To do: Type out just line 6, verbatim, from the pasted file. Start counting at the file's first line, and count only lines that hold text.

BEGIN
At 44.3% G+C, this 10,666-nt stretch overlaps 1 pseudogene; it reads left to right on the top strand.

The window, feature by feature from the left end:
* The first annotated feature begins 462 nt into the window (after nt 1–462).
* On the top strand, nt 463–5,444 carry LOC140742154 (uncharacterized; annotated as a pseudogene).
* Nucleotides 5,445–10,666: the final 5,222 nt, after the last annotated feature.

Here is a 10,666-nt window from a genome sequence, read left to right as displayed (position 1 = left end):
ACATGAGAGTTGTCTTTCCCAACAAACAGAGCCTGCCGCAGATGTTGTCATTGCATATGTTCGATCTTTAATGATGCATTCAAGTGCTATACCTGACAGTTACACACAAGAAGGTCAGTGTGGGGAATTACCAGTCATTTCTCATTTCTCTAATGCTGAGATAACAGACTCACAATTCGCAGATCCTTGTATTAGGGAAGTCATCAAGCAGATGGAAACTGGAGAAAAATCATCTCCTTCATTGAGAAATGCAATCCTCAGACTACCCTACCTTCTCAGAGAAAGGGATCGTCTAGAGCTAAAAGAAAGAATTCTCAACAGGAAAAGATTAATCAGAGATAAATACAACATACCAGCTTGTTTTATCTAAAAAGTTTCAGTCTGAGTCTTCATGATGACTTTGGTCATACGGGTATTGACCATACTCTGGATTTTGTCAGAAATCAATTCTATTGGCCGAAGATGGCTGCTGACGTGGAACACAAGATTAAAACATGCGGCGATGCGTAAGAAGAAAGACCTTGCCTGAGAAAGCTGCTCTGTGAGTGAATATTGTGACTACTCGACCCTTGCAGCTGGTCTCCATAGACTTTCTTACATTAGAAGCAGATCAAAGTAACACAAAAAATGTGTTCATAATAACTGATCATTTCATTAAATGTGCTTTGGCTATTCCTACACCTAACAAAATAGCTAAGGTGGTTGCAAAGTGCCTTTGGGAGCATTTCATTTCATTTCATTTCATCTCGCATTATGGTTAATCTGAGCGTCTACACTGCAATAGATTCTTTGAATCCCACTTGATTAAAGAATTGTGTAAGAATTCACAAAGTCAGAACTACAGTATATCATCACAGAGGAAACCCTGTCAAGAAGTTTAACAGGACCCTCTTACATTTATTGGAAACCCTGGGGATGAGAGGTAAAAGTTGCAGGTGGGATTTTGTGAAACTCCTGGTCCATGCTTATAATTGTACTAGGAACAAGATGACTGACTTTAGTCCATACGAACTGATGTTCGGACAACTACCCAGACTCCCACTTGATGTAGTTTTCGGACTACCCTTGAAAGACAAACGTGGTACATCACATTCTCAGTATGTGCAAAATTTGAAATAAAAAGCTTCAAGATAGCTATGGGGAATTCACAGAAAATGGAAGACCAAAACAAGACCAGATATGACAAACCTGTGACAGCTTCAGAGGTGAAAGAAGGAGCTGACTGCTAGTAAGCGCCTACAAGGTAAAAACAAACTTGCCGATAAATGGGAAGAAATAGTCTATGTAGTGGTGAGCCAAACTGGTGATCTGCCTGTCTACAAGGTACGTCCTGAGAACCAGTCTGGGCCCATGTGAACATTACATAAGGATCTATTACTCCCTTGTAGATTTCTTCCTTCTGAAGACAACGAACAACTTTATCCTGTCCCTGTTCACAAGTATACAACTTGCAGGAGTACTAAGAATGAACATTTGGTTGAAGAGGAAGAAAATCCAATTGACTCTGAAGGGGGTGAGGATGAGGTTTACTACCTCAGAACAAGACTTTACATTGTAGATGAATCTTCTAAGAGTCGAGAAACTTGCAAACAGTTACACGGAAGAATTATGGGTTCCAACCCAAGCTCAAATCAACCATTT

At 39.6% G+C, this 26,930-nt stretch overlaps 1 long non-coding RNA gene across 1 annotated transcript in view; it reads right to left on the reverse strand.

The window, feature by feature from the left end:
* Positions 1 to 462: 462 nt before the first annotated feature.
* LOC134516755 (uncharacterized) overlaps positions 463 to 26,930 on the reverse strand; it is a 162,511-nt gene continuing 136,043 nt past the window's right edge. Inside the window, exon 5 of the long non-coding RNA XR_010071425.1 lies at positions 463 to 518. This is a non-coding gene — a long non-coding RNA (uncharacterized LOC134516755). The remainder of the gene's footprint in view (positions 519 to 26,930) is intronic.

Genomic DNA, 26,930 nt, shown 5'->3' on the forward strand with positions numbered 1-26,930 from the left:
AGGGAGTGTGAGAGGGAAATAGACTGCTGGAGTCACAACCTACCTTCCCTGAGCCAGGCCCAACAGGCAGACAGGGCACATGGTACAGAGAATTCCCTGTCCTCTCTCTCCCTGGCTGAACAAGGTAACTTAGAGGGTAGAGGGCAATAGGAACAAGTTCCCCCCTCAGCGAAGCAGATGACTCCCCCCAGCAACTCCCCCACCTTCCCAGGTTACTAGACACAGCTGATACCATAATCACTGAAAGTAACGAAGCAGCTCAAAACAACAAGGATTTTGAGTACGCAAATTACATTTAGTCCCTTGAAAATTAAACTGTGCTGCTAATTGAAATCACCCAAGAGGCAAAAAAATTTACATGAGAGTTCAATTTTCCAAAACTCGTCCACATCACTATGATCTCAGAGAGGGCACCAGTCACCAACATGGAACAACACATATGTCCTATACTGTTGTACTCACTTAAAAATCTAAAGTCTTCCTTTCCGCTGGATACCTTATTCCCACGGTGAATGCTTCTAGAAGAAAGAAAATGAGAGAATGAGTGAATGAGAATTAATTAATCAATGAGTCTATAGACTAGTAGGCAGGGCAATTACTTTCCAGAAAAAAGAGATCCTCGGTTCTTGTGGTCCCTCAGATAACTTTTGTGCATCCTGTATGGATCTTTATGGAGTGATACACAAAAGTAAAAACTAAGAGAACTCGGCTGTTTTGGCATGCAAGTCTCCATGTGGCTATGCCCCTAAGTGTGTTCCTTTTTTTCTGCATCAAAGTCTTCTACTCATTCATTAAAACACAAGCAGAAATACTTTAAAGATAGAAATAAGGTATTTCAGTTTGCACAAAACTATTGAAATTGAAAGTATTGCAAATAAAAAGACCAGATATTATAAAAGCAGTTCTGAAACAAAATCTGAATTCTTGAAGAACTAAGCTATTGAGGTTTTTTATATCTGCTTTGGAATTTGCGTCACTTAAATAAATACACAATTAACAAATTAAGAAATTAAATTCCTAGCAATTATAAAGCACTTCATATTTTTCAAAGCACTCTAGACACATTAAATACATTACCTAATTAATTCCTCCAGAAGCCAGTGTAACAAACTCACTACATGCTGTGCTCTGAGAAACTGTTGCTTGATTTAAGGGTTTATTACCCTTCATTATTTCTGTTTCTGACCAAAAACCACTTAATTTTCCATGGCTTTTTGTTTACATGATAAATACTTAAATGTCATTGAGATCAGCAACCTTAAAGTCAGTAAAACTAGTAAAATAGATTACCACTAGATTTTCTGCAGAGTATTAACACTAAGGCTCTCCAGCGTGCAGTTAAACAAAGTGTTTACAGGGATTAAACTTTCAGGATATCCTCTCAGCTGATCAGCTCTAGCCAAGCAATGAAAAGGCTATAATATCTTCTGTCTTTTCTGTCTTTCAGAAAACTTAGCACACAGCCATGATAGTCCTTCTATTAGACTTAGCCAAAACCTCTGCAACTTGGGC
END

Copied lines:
Here is a 10,666-nt window from a genome sequence, read left to right as displayed (position 1 = left end):